Dear reader, life is too short for crap books.

Tuesday, October 30, 2007

Blog Post of Justice!

Our Blogmistress, good citizen that she is, got up bright and early today to head down to the courthouse for jury duty. Most people I know approach the prospect of sitting on a jury with the kind of dread that is usually reserved for watching movies starring Mariah Carey, but not Our Heroine, who has seen 12 Angry Men more times than is probably healthy.

This got me thinking about novels about trials, and I thought I'd do a quick post of "Five Great Novels About Trials" or something. However, all I could come up with was Crime and Punishment (which isn't really about the trial), The Stranger (ditto), Milan Kundera's The Joke (kind of a stretch), In Cold Blood (not really a novel, not really about the trial) and of course To Kill a Mockingbird.*

So in lieu of that, I'll just quote this excellent passage from Ms. Lee's excellent novel and ask for suggestions of trial novels. Thoughts?

"The state has not produced one iota of medical evidence that the crime Tom Robinson is charged with ever took place. It has relied instead upon the testimony of two witnesses whose evidence has not only been called into serious question on cross-examination, but has been flatly contradicted by the defendant. The defendant is not guilty, but somebody in this courtroom is."


* John Grisham novels do not count. I said "Great" novels, and the Grish's books have always struck me as lawyer-porn for guys who took the bar instead of getting their P.I. license or becoming a biker or a shrimp boat captain or some such. Guys who spend a lot of time sitting on their back deck, drink in hand, wondering if and when they got soft, and where it all went wrong.**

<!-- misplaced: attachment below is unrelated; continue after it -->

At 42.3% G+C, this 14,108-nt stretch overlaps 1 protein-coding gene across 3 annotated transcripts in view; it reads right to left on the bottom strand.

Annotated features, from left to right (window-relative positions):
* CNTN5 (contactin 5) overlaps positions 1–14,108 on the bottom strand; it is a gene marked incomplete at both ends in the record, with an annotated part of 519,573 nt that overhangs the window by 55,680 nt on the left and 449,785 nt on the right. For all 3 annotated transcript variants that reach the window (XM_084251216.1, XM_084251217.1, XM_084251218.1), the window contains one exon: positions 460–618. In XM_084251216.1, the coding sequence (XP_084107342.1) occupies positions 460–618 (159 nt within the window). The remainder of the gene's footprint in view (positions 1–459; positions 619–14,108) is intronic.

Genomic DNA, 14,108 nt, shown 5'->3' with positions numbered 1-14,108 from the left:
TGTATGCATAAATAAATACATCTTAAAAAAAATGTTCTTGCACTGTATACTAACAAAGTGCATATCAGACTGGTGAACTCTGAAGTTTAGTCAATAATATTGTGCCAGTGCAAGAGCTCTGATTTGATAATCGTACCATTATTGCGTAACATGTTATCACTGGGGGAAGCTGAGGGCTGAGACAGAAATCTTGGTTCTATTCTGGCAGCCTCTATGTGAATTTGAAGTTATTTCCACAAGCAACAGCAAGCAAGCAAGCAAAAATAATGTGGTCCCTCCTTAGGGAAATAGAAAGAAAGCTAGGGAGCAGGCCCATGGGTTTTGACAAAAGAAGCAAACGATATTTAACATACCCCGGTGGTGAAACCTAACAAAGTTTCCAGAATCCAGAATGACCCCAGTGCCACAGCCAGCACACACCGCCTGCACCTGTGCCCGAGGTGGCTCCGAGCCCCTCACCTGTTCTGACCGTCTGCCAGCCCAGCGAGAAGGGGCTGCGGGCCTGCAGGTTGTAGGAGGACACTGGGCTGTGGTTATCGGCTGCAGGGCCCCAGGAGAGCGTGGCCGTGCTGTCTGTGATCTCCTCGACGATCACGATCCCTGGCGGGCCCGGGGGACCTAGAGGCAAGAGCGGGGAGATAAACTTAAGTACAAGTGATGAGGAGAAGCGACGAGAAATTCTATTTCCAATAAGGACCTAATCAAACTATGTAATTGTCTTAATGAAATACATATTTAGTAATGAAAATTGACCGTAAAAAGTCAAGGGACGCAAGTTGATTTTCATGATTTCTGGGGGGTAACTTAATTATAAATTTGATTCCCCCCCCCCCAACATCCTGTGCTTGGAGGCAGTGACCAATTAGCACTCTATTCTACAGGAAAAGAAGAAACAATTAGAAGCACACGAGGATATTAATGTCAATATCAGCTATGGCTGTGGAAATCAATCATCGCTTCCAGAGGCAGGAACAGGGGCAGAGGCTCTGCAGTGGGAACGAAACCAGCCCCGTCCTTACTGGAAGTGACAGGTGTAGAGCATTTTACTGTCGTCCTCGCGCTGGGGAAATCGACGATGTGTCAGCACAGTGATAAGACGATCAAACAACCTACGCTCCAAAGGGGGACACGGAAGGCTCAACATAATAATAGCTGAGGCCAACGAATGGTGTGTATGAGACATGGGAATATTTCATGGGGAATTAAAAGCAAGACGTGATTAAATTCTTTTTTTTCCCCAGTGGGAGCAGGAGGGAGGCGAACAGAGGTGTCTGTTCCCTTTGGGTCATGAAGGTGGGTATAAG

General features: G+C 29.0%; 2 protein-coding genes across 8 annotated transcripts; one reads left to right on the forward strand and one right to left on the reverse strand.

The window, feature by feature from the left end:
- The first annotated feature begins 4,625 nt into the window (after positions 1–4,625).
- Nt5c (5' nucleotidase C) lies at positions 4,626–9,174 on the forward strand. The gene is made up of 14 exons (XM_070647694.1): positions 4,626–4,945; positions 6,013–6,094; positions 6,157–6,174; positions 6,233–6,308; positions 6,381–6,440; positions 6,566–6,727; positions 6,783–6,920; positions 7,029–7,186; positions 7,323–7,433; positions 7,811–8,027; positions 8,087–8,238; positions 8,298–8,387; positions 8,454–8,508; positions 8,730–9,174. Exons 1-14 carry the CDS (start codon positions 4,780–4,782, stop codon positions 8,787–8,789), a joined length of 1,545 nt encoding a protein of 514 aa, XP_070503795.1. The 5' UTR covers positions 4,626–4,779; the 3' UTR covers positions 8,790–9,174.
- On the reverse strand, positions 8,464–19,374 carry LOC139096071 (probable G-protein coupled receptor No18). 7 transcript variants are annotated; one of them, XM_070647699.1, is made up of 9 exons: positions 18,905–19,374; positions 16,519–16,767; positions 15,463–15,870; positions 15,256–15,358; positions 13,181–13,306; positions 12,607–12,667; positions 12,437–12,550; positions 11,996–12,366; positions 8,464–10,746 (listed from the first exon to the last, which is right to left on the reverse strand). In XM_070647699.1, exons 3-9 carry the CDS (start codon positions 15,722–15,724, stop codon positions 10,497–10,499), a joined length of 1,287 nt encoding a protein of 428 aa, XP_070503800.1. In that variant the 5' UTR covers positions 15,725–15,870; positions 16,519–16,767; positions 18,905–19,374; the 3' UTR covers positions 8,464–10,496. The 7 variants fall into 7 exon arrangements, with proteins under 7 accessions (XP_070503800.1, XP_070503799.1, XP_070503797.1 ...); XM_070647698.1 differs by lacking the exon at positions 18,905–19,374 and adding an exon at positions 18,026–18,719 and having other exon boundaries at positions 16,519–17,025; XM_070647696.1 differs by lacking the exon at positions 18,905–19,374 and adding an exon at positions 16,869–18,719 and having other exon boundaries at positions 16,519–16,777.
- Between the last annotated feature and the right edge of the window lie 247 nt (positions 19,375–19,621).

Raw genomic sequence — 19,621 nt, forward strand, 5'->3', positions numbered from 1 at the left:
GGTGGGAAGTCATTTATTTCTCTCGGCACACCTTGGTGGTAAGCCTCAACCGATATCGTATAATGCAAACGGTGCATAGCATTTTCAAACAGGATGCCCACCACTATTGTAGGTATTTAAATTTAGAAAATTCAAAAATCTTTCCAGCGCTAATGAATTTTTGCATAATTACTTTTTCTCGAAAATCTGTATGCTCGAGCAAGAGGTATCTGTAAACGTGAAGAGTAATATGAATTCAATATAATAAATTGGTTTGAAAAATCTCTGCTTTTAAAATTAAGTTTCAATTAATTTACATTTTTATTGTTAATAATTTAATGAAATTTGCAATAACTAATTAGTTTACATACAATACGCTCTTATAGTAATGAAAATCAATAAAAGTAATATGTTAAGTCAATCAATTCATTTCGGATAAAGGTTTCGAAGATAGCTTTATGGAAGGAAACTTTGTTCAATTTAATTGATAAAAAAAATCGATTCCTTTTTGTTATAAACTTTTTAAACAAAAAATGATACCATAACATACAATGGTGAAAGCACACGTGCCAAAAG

** Lest my lawyer friends and relations take this amiss, I should point out the same midlife-crisis fantasy subgenre exists for academics: instead of getting involved with shadowy conspiracies and seedy Lower Alabama underworlds, the protagonists get involved with a grad student or a local pottery artist, or maybe the Dean's wife. Being the people in charge of such things, these books get to count as "literature" while Grish & Co. do not. It's what we get to make up for not making the big bucks.


Comrade Dave said...

The only time I ever got called for jury duty was the month after I moved full time to Madison.

Of course, it was for the Cuyahoga County Court System in Ohio, so I didn't have to go.

Larry said...

"The Caine Mutiny" comes to mind, as does "Inherit the Wind," though that was a play that was eventually published and doesn't qualify as a novel. I recall it being a pretty good read, however.

Larry said...

"Witness for the Prosecution" is another one.

Brady said...

Excellent. I have nothing to read right now that isn't work related.

Although maybe I've read WftP. Heck, I should start making a list.

And Dave, your lack of civic vigor has been noted.

Larry said...

"The Crucible."

Brady said...

Does a witch trial count? I guess if they ever did, today would be the day.

Comrade Dave said...

Hey, not saying I wouldn't have gone had I been called in Madison. It's just that Madison to Cleveland everyday would be a hell of a commute.

mary_m said...

When I taught 11th grade, I made my kids read The Crucible in lieu of The Scarlet Letter.

Because nobody should have to read The Scarlet Letter.

And dang it, I wish it was a heat wave in August because I didn't watch 12 Angry Men this year, and I can only watch it during heat waves.

mark b said...

Trollope wrote several excellent novels with trials as the central theme.

Gorgo said...

What about all 96 Perry Mason novels?